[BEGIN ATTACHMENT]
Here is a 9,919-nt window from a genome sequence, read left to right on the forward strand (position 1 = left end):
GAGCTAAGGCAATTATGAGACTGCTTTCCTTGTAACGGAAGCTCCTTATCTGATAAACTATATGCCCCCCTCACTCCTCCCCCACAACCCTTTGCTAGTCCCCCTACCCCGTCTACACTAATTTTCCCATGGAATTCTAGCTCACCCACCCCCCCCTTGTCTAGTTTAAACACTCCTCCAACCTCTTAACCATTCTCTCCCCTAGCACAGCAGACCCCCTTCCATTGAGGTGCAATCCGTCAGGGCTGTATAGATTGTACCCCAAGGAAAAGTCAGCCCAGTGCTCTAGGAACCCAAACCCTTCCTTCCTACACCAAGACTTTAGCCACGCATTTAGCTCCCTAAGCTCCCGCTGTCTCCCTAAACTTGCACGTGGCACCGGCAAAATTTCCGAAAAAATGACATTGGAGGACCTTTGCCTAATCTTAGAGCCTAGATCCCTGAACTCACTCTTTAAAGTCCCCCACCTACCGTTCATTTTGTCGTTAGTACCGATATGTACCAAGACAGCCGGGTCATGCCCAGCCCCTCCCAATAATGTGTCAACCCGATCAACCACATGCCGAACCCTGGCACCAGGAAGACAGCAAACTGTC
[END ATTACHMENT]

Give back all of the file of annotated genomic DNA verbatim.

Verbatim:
Here is a 9,919-nt window from a genome sequence, read left to right on the forward strand (position 1 = left end):
GAGCTAAGGCAATTATGAGACTGCTTTCCTTGTAACGGAAGCTCCTTATCTGATAAACTATATGCCCCCCTCACTCCTCCCCCACAACCCTTTGCTAGTCCCCCTACCCCGTCTACACTAATTTTCCCATGGAATTCTAGCTCACCCACCCCCCCCTTGTCTAGTTTAAACACTCCTCCAACCTCTTAACCATTCTCTCCCCTAGCACAGCAGACCCCCTTCCATTGAGGTGCAATCCGTCAGGGCTGTATAGATTGTACCCCAAGGAAAAGTCAGCCCAGTGCTCTAGGAACCCAAACCCTTCCTTCCTACACCAAGACTTTAGCCACGCATTTAGCTCCCTAAGCTCCCGCTGTCTCCCTAAACTTGCACGTGGCACCGGCAAAATTTCCGAAAAAATGACATTGGAGGACCTTTGCCTAATCTTAGAGCCTAGATCCCTGAACTCACTCTTTAAAGTCCCCCACCTACCGTTCATTTTGTCGTTAGTACCGATATGTACCAAGACAGCCGGGTCATGCCCAGCCCCTCCCAATAATGTGTCAACCCGATCAACCACATGCCGAACCCTGGCACCAGGAAGACAGCAAACTGTC